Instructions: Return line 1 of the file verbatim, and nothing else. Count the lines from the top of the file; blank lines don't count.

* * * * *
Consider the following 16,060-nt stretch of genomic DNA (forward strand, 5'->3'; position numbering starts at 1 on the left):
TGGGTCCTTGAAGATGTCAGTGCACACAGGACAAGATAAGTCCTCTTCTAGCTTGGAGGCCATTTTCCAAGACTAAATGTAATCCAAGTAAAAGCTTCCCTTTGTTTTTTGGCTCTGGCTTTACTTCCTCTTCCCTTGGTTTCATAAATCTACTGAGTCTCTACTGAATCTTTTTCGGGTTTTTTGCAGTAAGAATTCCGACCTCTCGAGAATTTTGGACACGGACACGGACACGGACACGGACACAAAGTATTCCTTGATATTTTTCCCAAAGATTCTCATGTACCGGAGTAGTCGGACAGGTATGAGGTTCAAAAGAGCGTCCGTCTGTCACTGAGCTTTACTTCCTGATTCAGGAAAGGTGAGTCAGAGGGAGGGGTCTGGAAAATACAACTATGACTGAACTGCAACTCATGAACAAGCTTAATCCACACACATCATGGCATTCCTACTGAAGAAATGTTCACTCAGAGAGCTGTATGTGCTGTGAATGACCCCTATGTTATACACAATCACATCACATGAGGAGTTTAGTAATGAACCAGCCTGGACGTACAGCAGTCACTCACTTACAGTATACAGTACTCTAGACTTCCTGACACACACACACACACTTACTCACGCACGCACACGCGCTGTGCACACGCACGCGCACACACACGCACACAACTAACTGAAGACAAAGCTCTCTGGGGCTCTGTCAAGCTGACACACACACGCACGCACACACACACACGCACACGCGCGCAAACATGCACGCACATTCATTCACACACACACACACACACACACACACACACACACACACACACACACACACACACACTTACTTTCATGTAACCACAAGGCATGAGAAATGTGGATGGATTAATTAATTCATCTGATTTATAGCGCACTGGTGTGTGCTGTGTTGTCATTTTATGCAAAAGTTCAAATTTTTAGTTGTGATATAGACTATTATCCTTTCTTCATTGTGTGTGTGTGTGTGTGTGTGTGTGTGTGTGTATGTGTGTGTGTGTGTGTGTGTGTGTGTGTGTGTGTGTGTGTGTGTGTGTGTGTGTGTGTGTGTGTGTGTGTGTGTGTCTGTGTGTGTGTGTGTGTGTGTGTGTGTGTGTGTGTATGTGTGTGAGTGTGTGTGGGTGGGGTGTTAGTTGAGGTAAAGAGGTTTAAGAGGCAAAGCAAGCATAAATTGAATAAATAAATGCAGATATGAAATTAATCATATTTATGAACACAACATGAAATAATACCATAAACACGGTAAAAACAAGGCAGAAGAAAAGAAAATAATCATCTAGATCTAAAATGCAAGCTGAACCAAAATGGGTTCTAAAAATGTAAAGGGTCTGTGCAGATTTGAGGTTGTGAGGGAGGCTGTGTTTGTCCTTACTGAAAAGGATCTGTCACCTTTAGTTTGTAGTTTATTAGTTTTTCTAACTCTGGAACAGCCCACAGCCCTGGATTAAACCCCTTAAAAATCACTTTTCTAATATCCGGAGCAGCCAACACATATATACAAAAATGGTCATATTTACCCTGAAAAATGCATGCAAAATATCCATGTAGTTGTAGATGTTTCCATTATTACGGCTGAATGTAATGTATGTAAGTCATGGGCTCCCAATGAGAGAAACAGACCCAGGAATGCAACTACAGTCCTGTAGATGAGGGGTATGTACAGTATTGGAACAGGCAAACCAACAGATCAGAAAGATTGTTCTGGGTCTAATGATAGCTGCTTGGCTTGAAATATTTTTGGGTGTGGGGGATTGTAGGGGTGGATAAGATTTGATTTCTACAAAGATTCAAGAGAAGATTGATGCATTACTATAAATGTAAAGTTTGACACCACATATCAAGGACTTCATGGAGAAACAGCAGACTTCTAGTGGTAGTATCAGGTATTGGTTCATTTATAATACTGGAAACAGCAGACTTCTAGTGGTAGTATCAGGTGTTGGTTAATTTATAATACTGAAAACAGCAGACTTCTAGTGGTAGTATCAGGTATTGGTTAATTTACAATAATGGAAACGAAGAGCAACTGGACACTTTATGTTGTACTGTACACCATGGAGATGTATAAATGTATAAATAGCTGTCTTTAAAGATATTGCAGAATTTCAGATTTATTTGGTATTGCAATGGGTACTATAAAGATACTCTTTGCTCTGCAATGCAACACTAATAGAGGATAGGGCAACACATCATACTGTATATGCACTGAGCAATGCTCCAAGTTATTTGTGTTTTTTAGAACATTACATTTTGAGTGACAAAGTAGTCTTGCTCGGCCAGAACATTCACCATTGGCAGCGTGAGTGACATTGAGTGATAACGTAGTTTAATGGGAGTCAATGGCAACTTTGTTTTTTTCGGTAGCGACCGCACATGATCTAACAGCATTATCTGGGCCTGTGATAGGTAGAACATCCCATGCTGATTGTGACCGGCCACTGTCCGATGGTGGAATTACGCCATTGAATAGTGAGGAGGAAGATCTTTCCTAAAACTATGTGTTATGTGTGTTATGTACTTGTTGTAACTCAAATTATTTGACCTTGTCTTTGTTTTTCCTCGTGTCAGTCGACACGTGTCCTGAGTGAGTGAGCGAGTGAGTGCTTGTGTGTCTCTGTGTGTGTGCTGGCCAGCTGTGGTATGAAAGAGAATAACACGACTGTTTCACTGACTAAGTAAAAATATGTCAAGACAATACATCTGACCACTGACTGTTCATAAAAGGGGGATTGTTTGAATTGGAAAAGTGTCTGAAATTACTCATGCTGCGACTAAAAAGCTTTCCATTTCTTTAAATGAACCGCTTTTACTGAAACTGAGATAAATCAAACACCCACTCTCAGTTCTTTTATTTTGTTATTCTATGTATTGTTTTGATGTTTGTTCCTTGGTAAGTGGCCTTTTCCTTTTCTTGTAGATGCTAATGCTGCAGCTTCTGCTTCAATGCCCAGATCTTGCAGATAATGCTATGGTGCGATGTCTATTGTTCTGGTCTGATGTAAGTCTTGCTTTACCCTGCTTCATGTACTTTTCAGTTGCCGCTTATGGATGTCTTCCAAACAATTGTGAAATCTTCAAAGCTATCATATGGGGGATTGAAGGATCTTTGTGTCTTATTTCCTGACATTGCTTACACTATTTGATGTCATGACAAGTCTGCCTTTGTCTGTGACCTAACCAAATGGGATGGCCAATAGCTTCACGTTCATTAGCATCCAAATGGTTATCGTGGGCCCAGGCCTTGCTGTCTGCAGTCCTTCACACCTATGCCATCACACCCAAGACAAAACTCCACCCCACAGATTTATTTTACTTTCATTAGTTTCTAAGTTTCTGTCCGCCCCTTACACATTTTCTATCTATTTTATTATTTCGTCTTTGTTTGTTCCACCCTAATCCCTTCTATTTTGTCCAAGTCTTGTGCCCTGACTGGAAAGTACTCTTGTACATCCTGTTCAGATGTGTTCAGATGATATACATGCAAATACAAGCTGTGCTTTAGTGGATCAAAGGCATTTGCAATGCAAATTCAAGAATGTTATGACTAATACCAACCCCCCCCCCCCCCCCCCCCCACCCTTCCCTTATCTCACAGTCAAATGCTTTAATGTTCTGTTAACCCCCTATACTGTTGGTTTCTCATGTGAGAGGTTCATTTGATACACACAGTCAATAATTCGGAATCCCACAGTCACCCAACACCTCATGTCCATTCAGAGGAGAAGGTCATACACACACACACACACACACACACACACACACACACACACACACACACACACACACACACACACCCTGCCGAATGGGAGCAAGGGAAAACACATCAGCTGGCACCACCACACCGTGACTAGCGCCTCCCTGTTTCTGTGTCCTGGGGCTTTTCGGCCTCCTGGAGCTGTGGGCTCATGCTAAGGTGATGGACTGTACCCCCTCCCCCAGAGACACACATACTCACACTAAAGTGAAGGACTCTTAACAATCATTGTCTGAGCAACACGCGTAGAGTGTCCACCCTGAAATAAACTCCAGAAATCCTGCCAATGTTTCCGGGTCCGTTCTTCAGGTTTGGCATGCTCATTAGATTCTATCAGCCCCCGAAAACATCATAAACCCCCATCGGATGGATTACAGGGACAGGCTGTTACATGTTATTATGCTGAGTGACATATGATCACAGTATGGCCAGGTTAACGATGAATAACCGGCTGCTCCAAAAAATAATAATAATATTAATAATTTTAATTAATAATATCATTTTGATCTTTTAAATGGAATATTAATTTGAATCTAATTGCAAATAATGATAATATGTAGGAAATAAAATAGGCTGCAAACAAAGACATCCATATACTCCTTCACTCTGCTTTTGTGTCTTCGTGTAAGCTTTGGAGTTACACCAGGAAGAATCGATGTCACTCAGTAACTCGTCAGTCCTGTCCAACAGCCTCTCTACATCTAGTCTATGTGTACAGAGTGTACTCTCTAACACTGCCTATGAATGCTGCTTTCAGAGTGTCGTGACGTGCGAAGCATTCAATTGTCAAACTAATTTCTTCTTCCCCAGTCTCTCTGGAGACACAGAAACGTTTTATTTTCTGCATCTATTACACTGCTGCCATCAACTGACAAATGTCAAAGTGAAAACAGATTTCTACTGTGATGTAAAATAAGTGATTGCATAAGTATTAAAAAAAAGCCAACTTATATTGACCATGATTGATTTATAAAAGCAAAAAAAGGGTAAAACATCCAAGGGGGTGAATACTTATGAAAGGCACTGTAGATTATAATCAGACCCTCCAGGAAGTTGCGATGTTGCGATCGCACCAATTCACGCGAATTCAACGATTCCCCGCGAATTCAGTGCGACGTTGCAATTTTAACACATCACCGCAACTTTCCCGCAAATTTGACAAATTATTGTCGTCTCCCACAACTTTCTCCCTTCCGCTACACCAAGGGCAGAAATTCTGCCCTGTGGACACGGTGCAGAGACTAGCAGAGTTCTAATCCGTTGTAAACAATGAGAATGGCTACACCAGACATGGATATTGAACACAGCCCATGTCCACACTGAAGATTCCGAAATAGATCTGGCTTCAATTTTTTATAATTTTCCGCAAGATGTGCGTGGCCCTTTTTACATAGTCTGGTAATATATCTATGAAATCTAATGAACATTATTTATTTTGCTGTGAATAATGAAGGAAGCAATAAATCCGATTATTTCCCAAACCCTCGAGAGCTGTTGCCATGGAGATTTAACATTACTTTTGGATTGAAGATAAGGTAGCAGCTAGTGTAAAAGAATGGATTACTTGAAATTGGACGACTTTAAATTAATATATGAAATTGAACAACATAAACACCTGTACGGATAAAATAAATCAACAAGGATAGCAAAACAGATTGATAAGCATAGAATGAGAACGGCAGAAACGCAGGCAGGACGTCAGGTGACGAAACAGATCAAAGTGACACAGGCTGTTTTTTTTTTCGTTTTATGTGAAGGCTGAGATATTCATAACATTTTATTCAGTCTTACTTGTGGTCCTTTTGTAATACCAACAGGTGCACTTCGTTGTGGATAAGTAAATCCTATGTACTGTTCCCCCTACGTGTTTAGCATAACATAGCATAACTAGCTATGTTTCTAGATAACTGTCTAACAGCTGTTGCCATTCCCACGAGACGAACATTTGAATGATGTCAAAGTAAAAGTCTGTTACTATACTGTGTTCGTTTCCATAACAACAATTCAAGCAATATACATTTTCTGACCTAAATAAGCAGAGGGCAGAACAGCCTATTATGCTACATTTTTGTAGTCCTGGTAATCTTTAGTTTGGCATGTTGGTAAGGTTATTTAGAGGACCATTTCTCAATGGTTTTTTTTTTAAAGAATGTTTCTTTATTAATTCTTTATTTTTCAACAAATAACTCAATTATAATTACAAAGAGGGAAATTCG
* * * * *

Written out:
Consider the following 16,060-nt stretch of genomic DNA (forward strand, 5'->3'; position numbering starts at 1 on the left):